I can take the camper shell off (four quick-release clamps) to haul straw, topsoil, gravel, etc.

(Interesting factoid: The Toyota Hi-Lux trucks, beefed-up Tacomas, and mounted with machine guns, were used in the Iran-Iraq war and more recently by Afghani rebels.)

Post a comment (3 comments)

Tiny Nest Construction Videos

Tiny Nest - Jake & Kiva

Jake and Kiva have produced a YouTube series of construction videos documenting a tiny home build on Vancouver Island.  The videos follow their tiny house project, from early design to completion and beyond showing materials, tools, and construction techniques. A 3D Google Sketchup plan is also available as a free download.

Check out their videos below:

  Tiny Nest is a video series following our tiny house project, from early design, to completion and beyond. In this episode, we introduce ourselves and catch you up on what we've done so far.

In this episode, we introduce ourselves and catch you up on what we’ve done so far.

tn-02

In this episode, we talk about the trailer that we have acquired for the project, why we chose it, and the process we went through to get it.

Read More …

Post a comment

Toyota Ski Chalet

image1

I thought you might get a kick out of this “Hippy Shack” I built on the back of a 1988 Toyota pickup. I use it as my ski chalet. It has a 7-foot-long ski locker and a heated boot locker. A domed skylight provides passive solar heat, but it also has a propane heater and a wood-burning stove.… Also a sink and a stove with an oven. Read More …

Post a comment (9 comments)

SIP: Mobile Juice and Cocktail Bar

sip-mobile-lodge-13

Portland-based design firm Von Tundra did the conversion of a 1969 Dodge Chinook into a mobile juice and cocktail bar. Their client wanted something a little different to serve street food to the city’s public as well as host guests inside. It went from a bland old white truck to Sip Mobile Lodge, a stylish vehicle that feels right for the American Northwest with its heavy use of wood and comfortable interior.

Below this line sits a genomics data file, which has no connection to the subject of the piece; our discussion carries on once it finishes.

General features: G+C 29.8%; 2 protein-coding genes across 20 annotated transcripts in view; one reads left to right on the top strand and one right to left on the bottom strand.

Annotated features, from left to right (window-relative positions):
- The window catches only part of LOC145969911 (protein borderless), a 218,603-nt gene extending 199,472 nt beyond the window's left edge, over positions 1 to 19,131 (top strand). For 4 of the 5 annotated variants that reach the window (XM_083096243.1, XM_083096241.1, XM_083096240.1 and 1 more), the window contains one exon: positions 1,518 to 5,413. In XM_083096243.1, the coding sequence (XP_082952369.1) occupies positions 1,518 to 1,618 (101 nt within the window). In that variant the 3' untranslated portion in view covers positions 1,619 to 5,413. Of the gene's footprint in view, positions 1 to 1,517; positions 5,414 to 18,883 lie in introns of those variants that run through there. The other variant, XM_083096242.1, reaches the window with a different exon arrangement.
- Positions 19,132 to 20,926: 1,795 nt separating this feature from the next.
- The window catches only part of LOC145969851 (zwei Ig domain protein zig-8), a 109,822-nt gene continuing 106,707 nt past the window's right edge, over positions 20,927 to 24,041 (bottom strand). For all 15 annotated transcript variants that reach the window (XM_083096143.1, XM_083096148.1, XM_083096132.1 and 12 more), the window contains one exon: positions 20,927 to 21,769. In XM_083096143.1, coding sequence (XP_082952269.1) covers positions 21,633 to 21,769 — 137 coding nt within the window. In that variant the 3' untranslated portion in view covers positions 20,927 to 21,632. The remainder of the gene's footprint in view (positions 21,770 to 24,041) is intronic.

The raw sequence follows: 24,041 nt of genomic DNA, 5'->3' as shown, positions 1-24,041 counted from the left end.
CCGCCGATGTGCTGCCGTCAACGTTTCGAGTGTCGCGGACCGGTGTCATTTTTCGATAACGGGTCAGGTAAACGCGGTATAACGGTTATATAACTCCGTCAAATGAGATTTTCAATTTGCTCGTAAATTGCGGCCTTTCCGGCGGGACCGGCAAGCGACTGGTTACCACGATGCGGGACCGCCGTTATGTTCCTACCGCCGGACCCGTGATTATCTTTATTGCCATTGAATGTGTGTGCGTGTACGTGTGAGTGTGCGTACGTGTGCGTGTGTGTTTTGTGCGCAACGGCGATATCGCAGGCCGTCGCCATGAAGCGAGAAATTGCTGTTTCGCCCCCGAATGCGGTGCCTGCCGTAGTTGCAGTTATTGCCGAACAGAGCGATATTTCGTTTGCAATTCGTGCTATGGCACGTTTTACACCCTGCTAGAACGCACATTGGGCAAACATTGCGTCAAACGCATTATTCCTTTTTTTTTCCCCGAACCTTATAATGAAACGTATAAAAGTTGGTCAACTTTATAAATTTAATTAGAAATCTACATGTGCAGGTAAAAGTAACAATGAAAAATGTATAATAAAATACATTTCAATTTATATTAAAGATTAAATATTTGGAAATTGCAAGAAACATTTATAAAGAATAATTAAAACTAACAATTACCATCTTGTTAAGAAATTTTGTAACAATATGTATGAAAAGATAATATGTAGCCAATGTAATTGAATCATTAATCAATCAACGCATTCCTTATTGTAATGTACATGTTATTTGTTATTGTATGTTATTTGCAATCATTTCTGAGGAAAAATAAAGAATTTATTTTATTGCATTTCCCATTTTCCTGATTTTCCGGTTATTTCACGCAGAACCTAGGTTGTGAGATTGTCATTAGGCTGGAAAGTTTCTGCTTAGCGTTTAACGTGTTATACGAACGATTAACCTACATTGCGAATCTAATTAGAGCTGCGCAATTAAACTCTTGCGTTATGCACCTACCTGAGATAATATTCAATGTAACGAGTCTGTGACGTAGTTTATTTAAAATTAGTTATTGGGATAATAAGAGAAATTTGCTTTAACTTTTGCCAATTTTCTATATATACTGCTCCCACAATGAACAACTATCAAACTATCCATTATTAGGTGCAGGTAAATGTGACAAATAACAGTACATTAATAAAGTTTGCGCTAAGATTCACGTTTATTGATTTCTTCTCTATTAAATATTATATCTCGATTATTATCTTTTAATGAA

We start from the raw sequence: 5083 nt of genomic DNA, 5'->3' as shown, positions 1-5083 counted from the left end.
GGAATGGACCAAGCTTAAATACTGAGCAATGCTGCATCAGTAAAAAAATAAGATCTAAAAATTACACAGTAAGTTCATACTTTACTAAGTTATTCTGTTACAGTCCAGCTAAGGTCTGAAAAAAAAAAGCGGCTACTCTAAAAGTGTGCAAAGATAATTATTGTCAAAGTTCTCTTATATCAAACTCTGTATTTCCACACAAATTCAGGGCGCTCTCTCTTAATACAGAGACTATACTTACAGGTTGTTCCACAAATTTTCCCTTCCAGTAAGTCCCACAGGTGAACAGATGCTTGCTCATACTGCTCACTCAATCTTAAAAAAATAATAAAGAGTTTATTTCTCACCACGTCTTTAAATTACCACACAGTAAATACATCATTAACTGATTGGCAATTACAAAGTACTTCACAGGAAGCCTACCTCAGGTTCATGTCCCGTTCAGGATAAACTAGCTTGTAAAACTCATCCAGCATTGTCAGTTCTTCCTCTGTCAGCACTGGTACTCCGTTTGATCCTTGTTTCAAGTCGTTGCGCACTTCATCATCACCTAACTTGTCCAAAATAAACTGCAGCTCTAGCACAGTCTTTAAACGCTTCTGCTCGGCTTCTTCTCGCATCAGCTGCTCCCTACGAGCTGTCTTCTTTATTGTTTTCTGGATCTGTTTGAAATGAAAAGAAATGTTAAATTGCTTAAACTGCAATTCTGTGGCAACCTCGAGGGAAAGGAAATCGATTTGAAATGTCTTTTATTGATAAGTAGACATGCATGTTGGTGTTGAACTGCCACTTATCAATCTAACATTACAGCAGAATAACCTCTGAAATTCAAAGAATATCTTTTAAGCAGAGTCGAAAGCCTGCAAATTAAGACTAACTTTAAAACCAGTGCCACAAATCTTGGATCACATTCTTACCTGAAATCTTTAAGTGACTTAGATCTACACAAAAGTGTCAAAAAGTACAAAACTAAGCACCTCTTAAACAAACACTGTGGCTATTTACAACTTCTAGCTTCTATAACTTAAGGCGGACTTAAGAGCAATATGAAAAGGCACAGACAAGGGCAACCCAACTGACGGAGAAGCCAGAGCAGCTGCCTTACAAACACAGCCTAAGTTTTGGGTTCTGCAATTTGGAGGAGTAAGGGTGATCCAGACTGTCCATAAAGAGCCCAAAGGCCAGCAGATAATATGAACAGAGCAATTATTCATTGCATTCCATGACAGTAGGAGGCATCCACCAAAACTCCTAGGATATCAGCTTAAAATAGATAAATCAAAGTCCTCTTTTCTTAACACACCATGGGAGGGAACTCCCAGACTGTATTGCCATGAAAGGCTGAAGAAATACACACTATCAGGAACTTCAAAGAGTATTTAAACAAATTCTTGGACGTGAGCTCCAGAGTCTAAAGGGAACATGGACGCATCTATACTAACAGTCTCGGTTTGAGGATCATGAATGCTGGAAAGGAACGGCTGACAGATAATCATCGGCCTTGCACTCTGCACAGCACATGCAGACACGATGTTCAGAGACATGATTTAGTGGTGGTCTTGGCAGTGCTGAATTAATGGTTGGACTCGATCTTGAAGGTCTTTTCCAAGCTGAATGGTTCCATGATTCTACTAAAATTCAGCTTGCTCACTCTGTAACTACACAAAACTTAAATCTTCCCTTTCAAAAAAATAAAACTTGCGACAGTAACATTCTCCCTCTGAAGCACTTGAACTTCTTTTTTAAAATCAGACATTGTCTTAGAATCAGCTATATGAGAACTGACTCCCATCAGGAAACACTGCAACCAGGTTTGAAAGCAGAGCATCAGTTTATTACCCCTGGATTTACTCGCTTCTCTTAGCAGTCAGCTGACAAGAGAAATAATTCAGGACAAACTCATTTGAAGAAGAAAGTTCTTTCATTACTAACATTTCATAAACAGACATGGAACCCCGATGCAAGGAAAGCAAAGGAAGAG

Read More …

Post a comment (3 comments)

Lloyd's Camping Vehicles, Part 2

Camping setup

1983 Toyota 4×4 Pickup Truck

I bought it used from a builder friend. It didn’t have the “Xtra cab,” so the bed was 8′ long.

Tarp for Shade:  I had a Yakima Rocket Box on racks on the camper roof, with a flea market tarp (12’×14′) folded up inside. The frame was 1″ electrical conduit, with special connectors tightenable with wingscrews. The tarp was aluminized fabric. It was weighted down with canvas bags filled with sand and hung from each corner (ingenious!). Took maybe 45 minutes to set up. I’d place it butting up to the truck bed.

BA-03A-copy-lo-resRoof-Top Tent:  This was the star of the camping show. It folded up to about 4′ by 4′, 20″ thick, with a waterproof cover. At night I’d remove the cover and fold it out. The tent popped up when this was done, and the mattress and bedding were already there. The outer cantilivered side was held up by a telescoping ladder (more ingeniousness). It was real canvas, had a raincover, mosquito net. On beaches, I’d park with the open end facing the water and sunrise. It was luxurious sleeping up there. This unit was called AirCamping and was made in Italy; they’re no longer in business, but there are a number of truck- (or car-) top campers.

Cooking:  I had a sliding drawer in the bed with my cooking stuff. Table made from plywood with ¾” galvanized pipe legs that screwed into the four corners.

Other Stuff:  Surfboard, chairs, ice chest, blah blah…

The Baja locals liked this model because it did NOT have independent suspension in the front. The straight axle could take more of a beating.

Articles, photos of my travels in Baja California Sur here: www.shelterpub.com/_baja/baja.html

To be continued…

Post a comment

Lloyd's Camping Vehicles, Part 1

At my Vancouver presentation of Tiny Homes on the Move, someone asked what kind of camping rig I had. Bearing in mind that most of my camping was in the desert or on beaches in Baja California, I had a VW bug modified for desert travel; then three different trucks, a 1983 4×4 Tacoma (not with the “Xtra Cab”), a 1987 Toyota Tacoma 4×4 with Xtra Cab, finally a 2008 Tacoma with Xtra Cab. I’ll describe these vehicles in that order.

Baja Bug

BA-34-copy-lo-res

I bought this in the early ’90s from a guy who raced cars in the Baja 1000. It was called a pre-runner, so named because it was used to scout out the race in advance. Read More …

Post a comment
Do NOT follow this link or you will be banned from the site!